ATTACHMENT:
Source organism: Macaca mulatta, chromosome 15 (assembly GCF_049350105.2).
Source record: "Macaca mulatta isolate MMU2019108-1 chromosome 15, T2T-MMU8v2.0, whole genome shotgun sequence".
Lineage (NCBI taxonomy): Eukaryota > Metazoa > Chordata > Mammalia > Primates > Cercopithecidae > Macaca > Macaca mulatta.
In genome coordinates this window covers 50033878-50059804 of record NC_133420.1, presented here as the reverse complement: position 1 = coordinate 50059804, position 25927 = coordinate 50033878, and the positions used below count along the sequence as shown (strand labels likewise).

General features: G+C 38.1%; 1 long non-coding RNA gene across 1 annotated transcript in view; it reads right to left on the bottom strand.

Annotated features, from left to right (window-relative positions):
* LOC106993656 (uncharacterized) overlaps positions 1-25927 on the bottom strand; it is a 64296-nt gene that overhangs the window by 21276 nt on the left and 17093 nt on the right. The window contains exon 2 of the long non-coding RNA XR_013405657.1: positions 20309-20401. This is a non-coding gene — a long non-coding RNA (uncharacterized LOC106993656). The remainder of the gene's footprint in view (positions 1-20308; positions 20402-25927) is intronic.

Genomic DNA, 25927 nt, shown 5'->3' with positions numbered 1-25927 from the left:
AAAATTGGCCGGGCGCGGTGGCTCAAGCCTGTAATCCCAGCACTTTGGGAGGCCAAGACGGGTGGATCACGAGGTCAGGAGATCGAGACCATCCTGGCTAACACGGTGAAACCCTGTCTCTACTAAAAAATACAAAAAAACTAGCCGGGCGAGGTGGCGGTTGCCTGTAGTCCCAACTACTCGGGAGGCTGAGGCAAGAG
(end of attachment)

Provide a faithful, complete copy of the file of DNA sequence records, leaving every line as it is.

Source organism: Macaca mulatta, chromosome 15 (assembly GCF_049350105.2).
Source record: "Macaca mulatta isolate MMU2019108-1 chromosome 15, T2T-MMU8v2.0, whole genome shotgun sequence".
Lineage (NCBI taxonomy): Eukaryota > Metazoa > Chordata > Mammalia > Primates > Cercopithecidae > Macaca > Macaca mulatta.
In genome coordinates this window covers 50033878-50059804 of record NC_133420.1, presented here as the reverse complement: position 1 = coordinate 50059804, position 25927 = coordinate 50033878, and the positions used below count along the sequence as shown (strand labels likewise).

General features: G+C 38.1%; 1 long non-coding RNA gene across 1 annotated transcript in view; it reads right to left on the bottom strand.

Annotated features, from left to right (window-relative positions):
* LOC106993656 (uncharacterized) overlaps positions 1-25927 on the bottom strand; it is a 64296-nt gene that overhangs the window by 21276 nt on the left and 17093 nt on the right. The window contains exon 2 of the long non-coding RNA XR_013405657.1: positions 20309-20401. This is a non-coding gene — a long non-coding RNA (uncharacterized LOC106993656). The remainder of the gene's footprint in view (positions 1-20308; positions 20402-25927) is intronic.

Genomic DNA, 25927 nt, shown 5'->3' with positions numbered 1-25927 from the left:
AAAATTGGCCGGGCGCGGTGGCTCAAGCCTGTAATCCCAGCACTTTGGGAGGCCAAGACGGGTGGATCACGAGGTCAGGAGATCGAGACCATCCTGGCTAACACGGTGAAACCCTGTCTCTACTAAAAAATACAAAAAAACTAGCCGGGCGAGGTGGCGGTTGCCTGTAGTCCCAACTACTCGGGAGGCTGAGGCAAGAG